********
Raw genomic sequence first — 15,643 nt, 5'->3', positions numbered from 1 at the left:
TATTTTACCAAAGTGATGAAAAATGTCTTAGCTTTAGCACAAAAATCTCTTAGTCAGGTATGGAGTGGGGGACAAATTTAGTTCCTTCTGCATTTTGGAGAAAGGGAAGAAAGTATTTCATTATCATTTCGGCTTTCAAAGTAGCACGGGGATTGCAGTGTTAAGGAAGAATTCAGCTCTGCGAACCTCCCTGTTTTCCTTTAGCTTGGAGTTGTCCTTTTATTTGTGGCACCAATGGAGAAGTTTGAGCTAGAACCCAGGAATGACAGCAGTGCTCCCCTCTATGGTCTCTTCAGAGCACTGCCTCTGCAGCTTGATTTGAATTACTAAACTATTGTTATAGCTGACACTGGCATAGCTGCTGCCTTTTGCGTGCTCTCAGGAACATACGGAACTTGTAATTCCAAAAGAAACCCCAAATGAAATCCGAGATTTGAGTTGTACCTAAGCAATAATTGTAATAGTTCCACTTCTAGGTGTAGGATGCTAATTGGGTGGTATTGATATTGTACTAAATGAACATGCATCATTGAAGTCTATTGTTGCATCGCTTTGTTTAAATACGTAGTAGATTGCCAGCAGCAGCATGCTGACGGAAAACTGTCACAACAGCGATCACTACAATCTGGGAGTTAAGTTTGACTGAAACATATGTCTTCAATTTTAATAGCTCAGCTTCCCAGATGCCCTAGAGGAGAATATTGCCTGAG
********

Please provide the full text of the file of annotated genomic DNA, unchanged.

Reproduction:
Raw genomic sequence first — 15,643 nt, 5'->3', positions numbered from 1 at the left:
TATTTTACCAAAGTGATGAAAAATGTCTTAGCTTTAGCACAAAAATCTCTTAGTCAGGTATGGAGTGGGGGACAAATTTAGTTCCTTCTGCATTTTGGAGAAAGGGAAGAAAGTATTTCATTATCATTTCGGCTTTCAAAGTAGCACGGGGATTGCAGTGTTAAGGAAGAATTCAGCTCTGCGAACCTCCCTGTTTTCCTTTAGCTTGGAGTTGTCCTTTTATTTGTGGCACCAATGGAGAAGTTTGAGCTAGAACCCAGGAATGACAGCAGTGCTCCCCTCTATGGTCTCTTCAGAGCACTGCCTCTGCAGCTTGATTTGAATTACTAAACTATTGTTATAGCTGACACTGGCATAGCTGCTGCCTTTTGCGTGCTCTCAGGAACATACGGAACTTGTAATTCCAAAAGAAACCCCAAATGAAATCCGAGATTTGAGTTGTACCTAAGCAATAATTGTAATAGTTCCACTTCTAGGTGTAGGATGCTAATTGGGTGGTATTGATATTGTACTAAATGAACATGCATCATTGAAGTCTATTGTTGCATCGCTTTGTTTAAATACGTAGTAGATTGCCAGCAGCAGCATGCTGACGGAAAACTGTCACAACAGCGATCACTACAATCTGGGAGTTAAGTTTGACTGAAACATATGTCTTCAATTTTAATAGCTCAGCTTCCCAGATGCCCTAGAGGAGAATATTGCCTGAG